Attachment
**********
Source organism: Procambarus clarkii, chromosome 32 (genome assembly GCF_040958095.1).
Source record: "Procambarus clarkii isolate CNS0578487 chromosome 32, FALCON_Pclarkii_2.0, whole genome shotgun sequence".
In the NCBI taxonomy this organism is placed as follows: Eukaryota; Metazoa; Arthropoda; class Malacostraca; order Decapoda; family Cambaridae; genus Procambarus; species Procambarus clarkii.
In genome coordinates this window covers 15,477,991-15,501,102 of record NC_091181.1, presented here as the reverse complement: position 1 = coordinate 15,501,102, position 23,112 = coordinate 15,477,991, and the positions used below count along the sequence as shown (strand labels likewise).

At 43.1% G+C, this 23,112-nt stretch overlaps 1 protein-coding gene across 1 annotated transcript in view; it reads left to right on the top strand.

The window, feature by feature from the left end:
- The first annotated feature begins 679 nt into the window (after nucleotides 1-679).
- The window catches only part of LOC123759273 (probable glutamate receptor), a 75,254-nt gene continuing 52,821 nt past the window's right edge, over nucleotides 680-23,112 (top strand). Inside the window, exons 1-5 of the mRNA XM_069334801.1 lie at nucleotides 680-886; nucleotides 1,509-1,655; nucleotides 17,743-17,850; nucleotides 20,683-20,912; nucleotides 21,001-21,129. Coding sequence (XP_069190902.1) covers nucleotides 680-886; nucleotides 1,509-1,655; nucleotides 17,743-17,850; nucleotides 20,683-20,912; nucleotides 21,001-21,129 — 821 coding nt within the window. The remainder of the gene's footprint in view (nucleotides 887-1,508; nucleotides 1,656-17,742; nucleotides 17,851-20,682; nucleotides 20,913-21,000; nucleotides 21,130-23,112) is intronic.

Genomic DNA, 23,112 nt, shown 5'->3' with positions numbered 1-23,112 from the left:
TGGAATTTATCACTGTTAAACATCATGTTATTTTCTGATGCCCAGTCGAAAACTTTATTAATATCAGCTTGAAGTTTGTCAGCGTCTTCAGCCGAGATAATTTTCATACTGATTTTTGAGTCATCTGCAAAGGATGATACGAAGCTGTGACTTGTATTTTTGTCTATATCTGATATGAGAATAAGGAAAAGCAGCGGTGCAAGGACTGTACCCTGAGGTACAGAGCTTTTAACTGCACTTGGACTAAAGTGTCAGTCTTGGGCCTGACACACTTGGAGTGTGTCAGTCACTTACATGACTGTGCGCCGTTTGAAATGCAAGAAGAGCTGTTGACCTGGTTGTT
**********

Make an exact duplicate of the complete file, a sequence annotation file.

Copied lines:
Source organism: Procambarus clarkii, chromosome 32 (genome assembly GCF_040958095.1).
Source record: "Procambarus clarkii isolate CNS0578487 chromosome 32, FALCON_Pclarkii_2.0, whole genome shotgun sequence".
In the NCBI taxonomy this organism is placed as follows: Eukaryota; Metazoa; Arthropoda; class Malacostraca; order Decapoda; family Cambaridae; genus Procambarus; species Procambarus clarkii.
In genome coordinates this window covers 15,477,991-15,501,102 of record NC_091181.1, presented here as the reverse complement: position 1 = coordinate 15,501,102, position 23,112 = coordinate 15,477,991, and the positions used below count along the sequence as shown (strand labels likewise).

At 43.1% G+C, this 23,112-nt stretch overlaps 1 protein-coding gene across 1 annotated transcript in view; it reads left to right on the top strand.

The window, feature by feature from the left end:
- The first annotated feature begins 679 nt into the window (after nucleotides 1-679).
- The window catches only part of LOC123759273 (probable glutamate receptor), a 75,254-nt gene continuing 52,821 nt past the window's right edge, over nucleotides 680-23,112 (top strand). Inside the window, exons 1-5 of the mRNA XM_069334801.1 lie at nucleotides 680-886; nucleotides 1,509-1,655; nucleotides 17,743-17,850; nucleotides 20,683-20,912; nucleotides 21,001-21,129. Coding sequence (XP_069190902.1) covers nucleotides 680-886; nucleotides 1,509-1,655; nucleotides 17,743-17,850; nucleotides 20,683-20,912; nucleotides 21,001-21,129 — 821 coding nt within the window. The remainder of the gene's footprint in view (nucleotides 887-1,508; nucleotides 1,656-17,742; nucleotides 17,851-20,682; nucleotides 20,913-21,000; nucleotides 21,130-23,112) is intronic.

Genomic DNA, 23,112 nt, shown 5'->3' with positions numbered 1-23,112 from the left:
TGGAATTTATCACTGTTAAACATCATGTTATTTTCTGATGCCCAGTCGAAAACTTTATTAATATCAGCTTGAAGTTTGTCAGCGTCTTCAGCCGAGATAATTTTCATACTGATTTTTGAGTCATCTGCAAAGGATGATACGAAGCTGTGACTTGTATTTTTGTCTATATCTGATATGAGAATAAGGAAAAGCAGCGGTGCAAGGACTGTACCCTGAGGTACAGAGCTTTTAACTGCACTTGGACTAAAGTGTCAGTCTTGGGCCTGACACACTTGGAGTGTGTCAGTCACTTACATGACTGTGCGCCGTTTGAAATGCAAGAAGAGCTGTTGACCTGGTTGTT